3. Franklin Rosemont, Joe Hill: The IWW and the Making of a Revolutionary Working-Class Culture (Chicago: Charles H. Kerr, 2003). Please also see the breath-taking review of this book, which covers so many other vital themes and topics, Peter Linebaugh, “Rhymesters and Revolutionaries: Joe Hill and the IWW,” CounterPunch, October 5, 2003 (counterpunch.org/linebaugh10032003.html).
6. Naomi Wallace, “Death of a Wobbly in Montana, 1917,” Massachusetts Review 40:1 (Spring 1999). Wallace’s newest play, “Things of Dry Hours,” explores the inner and outer lives of an African American communist in 1932 Birmingham, Alabama. It will receive its world premiere in mid-April 2004 at the Pittsburgh Public Theater. For another compelling poetic elegy to IWW activists, see the opening of Thomas McGrath, Letter to an Imaginary Friend (Chicago: The Swallow Press, 1970). Mark Nowak, the editor of XCP: CROSS CULTURAL POETICS journal (see bfn.org/~xcp/ or email email@example.com) is writing an epic poem called “1916; The Mesabi Miners’ Strike Against U.S. Steel.” Parts of it have appeared in indie magazines CHAIN, TRIPWIRE, and FACTURE.)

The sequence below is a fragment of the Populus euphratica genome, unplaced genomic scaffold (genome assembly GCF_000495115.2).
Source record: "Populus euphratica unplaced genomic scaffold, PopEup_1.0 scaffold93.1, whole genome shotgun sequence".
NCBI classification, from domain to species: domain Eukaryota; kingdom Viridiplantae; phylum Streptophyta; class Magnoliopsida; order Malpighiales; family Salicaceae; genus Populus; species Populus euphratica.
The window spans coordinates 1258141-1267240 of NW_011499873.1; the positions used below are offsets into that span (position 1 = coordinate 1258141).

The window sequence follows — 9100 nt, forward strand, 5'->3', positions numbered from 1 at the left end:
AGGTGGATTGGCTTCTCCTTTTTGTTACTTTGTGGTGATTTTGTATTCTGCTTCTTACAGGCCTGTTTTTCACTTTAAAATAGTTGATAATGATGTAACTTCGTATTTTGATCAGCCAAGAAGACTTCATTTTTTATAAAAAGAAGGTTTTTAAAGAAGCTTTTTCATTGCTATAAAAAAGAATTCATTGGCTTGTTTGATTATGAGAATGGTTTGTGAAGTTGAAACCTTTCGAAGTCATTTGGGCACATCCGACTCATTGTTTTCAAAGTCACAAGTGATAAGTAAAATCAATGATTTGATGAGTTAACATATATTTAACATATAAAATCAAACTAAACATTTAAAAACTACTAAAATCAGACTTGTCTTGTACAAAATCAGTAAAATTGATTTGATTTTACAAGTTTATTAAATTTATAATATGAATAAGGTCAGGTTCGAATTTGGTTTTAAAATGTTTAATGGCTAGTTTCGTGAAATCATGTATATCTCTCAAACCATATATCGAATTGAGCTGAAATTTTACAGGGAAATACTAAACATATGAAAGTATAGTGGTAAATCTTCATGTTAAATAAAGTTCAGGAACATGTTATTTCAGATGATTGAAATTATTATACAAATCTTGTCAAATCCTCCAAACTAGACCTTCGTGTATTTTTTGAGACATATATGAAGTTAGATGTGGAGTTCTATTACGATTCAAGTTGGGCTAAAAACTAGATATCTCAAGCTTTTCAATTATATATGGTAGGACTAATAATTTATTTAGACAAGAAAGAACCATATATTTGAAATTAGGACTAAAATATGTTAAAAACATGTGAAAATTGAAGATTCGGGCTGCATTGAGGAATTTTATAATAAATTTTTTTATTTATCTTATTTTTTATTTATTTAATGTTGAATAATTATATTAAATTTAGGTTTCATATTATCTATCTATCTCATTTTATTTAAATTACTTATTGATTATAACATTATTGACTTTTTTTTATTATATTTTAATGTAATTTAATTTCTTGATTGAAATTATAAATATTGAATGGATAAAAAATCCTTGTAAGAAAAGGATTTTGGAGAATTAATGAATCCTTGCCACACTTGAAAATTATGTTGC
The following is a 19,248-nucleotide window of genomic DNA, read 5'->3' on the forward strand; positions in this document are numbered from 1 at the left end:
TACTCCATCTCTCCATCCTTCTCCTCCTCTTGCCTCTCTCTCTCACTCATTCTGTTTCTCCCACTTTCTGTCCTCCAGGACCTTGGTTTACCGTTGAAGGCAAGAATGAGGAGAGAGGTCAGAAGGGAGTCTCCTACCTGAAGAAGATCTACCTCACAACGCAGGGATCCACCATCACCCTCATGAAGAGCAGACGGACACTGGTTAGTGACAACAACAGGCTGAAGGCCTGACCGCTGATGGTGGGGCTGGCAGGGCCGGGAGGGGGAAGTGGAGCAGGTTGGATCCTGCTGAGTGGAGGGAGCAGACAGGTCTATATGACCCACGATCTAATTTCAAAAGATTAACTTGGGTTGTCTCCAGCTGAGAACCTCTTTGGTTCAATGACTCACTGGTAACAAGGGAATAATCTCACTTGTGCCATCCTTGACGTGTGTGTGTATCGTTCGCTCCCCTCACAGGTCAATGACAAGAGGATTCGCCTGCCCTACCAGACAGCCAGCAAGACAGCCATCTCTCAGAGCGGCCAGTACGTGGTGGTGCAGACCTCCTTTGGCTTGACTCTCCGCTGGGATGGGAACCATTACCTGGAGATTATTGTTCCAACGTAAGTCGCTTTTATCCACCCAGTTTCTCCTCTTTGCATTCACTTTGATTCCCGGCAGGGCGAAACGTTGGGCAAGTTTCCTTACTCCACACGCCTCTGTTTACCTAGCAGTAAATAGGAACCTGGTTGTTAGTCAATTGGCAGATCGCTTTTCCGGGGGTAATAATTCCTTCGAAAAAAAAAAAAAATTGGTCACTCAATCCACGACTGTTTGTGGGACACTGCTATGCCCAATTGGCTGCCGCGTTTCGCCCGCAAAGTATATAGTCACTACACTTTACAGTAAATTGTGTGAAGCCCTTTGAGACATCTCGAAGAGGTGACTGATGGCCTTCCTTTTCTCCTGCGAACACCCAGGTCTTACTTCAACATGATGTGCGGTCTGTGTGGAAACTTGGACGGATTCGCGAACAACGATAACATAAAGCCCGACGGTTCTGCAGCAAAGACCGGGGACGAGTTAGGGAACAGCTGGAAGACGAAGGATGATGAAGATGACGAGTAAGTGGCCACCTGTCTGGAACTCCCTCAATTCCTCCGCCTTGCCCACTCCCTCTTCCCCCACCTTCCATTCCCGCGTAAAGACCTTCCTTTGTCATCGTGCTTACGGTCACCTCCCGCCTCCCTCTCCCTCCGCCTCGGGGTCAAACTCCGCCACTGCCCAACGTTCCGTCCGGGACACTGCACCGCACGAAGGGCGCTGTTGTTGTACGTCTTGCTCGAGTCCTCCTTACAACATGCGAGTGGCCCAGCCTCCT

7. On Butte’s polluted present, see Jeffrey St. Clair, “Something About Butte,” CounterPunch, January 4, 2003 (counterpunch.org/stclair01042003.html). On Butte’s history, see David Emmons, The Butte Irish: Class and Ethnicity in an American Mining Town, 1875-1925 (Urbana: University of Illinois Press, 1989).
Peter Rachleff is Professor of History at Macalester College. His numerous publications include Black Labor in Richmond, 1865-1890 (University of Illinois Press, 1989) and Hard-Pressed in the Heartland; the Hormel strike and the Future of the Labor Movement (South End Press, 1993).